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26 Dec 2021, 8:48 am

I love drama. I find it more interesting than any other genre, except maybe horror. I so badly want to write a series of drama stories but I have trouble thinking up a plot or storyline that isn't copied from an existing drama series.

I love mundane things. I don't like fantasy much. If a book or a movie goes too far-fetched from reality I just cannot watch/read it. My NT boyfriend hates drama and prefers watching boring things like James Bond or Star Trek. Boooorring!! !! !! !! !! !! !! !! !! !! !


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HighLlama
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26 Dec 2021, 8:53 am

Joe90 wrote:
I love drama. I find it more interesting than any other genre, except maybe horror. I so badly want to write a series of drama stories but I have trouble thinking up a plot or storyline that isn't copied from an existing drama series.

I love mundane things. I don't like fantasy much. If a book or a movie goes too far-fetched from reality I just cannot watch/read it. My NT boyfriend hates drama and prefers watching boring things like James Bond or Star Trek. Boooorring!! ! ! ! ! ! ! ! ! ! ! ! ! ! ! ! ! ! ! !


Star Trek: the Next Generation was like having to watch C-Span on a space ship.



Joe90
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26 Dec 2021, 3:48 pm

HighLlama wrote:
Joe90 wrote:
I love drama. I find it more interesting than any other genre, except maybe horror. I so badly want to write a series of drama stories but I have trouble thinking up a plot or storyline that isn't copied from an existing drama series.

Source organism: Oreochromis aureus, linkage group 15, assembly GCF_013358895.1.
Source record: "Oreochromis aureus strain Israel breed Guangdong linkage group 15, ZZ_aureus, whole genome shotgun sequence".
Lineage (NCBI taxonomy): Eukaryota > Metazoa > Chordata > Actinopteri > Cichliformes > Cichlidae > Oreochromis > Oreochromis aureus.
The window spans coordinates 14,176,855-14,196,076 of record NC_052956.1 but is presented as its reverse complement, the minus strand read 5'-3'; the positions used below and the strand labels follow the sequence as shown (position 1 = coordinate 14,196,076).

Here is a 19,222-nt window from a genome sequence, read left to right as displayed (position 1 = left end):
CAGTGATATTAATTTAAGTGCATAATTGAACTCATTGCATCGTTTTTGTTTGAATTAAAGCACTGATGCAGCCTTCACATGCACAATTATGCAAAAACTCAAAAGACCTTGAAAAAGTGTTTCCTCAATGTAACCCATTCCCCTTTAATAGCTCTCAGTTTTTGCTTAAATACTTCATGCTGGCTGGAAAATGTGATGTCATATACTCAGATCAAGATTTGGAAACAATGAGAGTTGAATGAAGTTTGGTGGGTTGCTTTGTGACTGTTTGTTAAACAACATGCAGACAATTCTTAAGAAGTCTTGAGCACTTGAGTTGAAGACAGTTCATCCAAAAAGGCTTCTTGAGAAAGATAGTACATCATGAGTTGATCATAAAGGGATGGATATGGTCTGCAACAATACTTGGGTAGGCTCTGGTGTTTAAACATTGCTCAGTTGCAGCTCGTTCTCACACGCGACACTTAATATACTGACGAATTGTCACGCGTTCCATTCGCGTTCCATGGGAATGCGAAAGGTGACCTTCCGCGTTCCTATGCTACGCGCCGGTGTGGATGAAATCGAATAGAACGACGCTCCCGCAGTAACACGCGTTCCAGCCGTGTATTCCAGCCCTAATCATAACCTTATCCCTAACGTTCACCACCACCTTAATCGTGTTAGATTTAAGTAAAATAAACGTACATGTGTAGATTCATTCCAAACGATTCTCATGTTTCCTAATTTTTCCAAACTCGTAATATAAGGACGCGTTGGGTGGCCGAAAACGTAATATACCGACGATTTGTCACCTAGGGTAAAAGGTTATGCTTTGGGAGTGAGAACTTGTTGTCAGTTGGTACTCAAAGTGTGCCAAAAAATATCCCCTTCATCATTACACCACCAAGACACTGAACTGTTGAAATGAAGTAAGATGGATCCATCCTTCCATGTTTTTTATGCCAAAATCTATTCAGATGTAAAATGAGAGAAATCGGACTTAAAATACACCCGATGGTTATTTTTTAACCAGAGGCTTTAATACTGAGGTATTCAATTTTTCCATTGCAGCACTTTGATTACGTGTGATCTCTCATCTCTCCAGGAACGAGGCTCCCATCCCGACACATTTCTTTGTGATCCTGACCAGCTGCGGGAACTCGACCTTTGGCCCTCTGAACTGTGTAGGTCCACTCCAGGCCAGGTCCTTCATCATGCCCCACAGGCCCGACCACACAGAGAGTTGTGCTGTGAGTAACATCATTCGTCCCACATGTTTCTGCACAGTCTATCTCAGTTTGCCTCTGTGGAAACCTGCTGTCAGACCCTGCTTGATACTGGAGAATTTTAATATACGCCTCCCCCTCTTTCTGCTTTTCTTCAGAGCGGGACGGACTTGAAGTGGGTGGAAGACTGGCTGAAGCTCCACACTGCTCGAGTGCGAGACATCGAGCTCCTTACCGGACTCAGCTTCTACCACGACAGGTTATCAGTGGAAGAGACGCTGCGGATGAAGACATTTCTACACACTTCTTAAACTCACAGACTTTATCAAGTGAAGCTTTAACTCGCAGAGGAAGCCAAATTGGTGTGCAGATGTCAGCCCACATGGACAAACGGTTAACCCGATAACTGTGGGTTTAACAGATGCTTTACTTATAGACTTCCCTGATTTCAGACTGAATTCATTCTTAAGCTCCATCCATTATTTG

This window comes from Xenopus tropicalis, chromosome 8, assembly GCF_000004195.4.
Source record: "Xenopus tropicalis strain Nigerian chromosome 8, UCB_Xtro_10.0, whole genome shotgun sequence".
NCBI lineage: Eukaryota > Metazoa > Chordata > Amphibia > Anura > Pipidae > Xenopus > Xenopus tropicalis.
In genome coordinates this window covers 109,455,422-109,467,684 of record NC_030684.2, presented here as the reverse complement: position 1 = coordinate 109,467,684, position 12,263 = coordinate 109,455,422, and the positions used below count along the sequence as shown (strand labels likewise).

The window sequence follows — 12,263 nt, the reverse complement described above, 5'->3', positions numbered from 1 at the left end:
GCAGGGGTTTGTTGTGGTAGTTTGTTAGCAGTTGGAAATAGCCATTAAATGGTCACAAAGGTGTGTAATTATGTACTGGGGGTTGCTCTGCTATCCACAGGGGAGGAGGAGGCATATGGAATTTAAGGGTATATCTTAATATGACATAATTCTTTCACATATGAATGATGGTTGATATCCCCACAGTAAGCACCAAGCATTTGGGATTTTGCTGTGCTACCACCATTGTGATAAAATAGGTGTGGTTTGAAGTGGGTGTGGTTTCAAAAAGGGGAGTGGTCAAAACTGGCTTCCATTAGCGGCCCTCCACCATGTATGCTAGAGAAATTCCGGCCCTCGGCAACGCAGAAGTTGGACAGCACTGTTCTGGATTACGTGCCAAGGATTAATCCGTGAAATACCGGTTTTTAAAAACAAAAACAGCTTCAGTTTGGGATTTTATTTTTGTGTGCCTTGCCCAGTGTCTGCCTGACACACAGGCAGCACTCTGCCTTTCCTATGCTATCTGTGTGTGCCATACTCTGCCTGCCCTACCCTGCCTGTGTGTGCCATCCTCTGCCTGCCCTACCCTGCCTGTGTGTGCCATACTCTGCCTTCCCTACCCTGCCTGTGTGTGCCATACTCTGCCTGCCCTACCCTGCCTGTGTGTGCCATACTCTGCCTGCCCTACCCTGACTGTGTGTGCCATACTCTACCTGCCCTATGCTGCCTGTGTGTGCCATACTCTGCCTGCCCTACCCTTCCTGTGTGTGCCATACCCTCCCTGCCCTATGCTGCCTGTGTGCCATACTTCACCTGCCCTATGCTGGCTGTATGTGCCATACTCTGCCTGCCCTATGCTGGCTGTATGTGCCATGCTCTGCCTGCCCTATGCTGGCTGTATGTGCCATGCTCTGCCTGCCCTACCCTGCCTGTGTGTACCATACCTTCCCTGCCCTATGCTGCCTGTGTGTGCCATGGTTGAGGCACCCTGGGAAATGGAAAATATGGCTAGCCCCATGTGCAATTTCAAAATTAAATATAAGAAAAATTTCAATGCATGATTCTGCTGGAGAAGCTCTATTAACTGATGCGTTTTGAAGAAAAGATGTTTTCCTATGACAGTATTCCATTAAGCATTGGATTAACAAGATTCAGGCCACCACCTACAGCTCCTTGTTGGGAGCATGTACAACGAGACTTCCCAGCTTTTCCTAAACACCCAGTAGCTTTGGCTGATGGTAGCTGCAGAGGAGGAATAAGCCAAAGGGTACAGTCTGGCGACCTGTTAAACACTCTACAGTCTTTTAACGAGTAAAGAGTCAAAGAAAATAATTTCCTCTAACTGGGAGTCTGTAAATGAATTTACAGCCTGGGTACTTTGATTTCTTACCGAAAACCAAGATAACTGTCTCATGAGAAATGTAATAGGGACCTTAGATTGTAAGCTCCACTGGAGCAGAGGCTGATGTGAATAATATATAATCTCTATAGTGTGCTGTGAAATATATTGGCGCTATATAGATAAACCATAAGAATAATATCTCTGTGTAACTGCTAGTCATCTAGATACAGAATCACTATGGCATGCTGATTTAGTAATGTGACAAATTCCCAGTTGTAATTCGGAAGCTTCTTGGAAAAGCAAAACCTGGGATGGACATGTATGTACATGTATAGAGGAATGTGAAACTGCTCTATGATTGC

I love mundane things. I don't like fantasy much. If a book or a movie goes too far-fetched from reality I just cannot watch/read it. My NT boyfriend hates drama and prefers watching boring things like James Bond or Star Trek. Boooorring!! ! ! ! ! ! ! ! ! ! ! ! ! ! ! ! ! ! ! !


Star Trek: the Next Generation was like having to watch C-Span on a space ship.


I like dramas about working class people in a normal town or village, not on a spaceship. Too far-fetched.


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28 Dec 2021, 3:50 am

I do appreciate a good, mainstream drama, even though most of what I read is horror fiction.


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28 Dec 2021, 7:52 am

it depends, I like all sorts



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28 Dec 2021, 8:58 am

I find drama helps me in my struggle to understand neurotypical thinking, relating and behaviour.
Especially Shakespeare: though it takes a lot of work to unravel the threads of relationship, it is worth the effort for the insight it gives me, and for the emotional rewards ( which may be "negative", cathartic, in the case of tragedies).
Sharing dramas also helps me connect with neurotypicals in my life who have difficulty in understanding and being patient with my "annoying neurodiversities":
Yesterday my wife chose to watch one of my favoutrite plays - the tragedy King Lear by Shakespeare - with me. She was witness to my being moved to tears at many points in the story. This is evidence more eloquent and effective than verbal assurances that I DO have empathy, love and sensitivity towards others to a high degree (despite apearances at other times).



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29 Dec 2021, 7:15 am

Sweetleaf wrote:
No I do really prefer fantasy and sci-fi, like just regular people stuff like that is not as interesting unless there is crazy sci-fi or fantasy stuff thrown in. That said sci-fi and fantasy with good stories around the characters is good, so I guess I like there to be good drama surrounding the characters but I like the story to be something fantasy or sci fi based not just normal people being normies.


Same, also if i like the characters i end up wanting to read the story regardless of anything else.